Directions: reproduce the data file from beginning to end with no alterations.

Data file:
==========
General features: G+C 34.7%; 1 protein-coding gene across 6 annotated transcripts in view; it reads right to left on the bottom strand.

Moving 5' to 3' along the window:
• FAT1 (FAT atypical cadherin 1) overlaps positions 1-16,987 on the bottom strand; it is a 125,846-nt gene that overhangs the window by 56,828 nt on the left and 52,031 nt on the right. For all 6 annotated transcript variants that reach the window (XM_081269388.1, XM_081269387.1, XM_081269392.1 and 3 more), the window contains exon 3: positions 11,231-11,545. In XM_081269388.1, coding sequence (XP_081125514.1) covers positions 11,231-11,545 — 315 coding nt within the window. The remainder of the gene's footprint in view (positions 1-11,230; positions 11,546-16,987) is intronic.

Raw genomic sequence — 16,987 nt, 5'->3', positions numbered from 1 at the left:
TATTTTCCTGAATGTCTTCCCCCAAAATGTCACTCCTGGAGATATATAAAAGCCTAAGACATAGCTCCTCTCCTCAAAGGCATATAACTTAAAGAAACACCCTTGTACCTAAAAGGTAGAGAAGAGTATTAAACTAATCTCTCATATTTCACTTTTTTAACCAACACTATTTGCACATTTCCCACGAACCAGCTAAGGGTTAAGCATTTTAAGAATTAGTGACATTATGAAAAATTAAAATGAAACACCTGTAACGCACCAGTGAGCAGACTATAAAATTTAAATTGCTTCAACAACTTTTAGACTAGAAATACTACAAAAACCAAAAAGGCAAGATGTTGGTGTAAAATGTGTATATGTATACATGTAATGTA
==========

General features: G+C 34.7%; 1 protein-coding gene across 6 annotated transcripts in view; it reads right to left on the bottom strand.

Moving 5' to 3' along the window:
• FAT1 (FAT atypical cadherin 1) overlaps positions 1-16,987 on the bottom strand; it is a 125,846-nt gene that overhangs the window by 56,828 nt on the left and 52,031 nt on the right. For all 6 annotated transcript variants that reach the window (XM_081269388.1, XM_081269387.1, XM_081269392.1 and 3 more), the window contains exon 3: positions 11,231-11,545. In XM_081269388.1, coding sequence (XP_081125514.1) covers positions 11,231-11,545 — 315 coding nt within the window. The remainder of the gene's footprint in view (positions 1-11,230; positions 11,546-16,987) is intronic.

Raw genomic sequence — 16,987 nt, 5'->3', positions numbered from 1 at the left:
TATTTTCCTGAATGTCTTCCCCCAAAATGTCACTCCTGGAGATATATAAAAGCCTAAGACATAGCTCCTCTCCTCAAAGGCATATAACTTAAAGAAACACCCTTGTACCTAAAAGGTAGAGAAGAGTATTAAACTAATCTCTCATATTTCACTTTTTTAACCAACACTATTTGCACATTTCCCACGAACCAGCTAAGGGTTAAGCATTTTAAGAATTAGTGACATTATGAAAAATTAAAATGAAACACCTGTAACGCACCAGTGAGCAGACTATAAAATTTAAATTGCTTCAACAACTTTTAGACTAGAAATACTACAAAAACCAAAAAGGCAAGATGTTGGTGTAAAATGTGTATATGTATACATGTAATGTA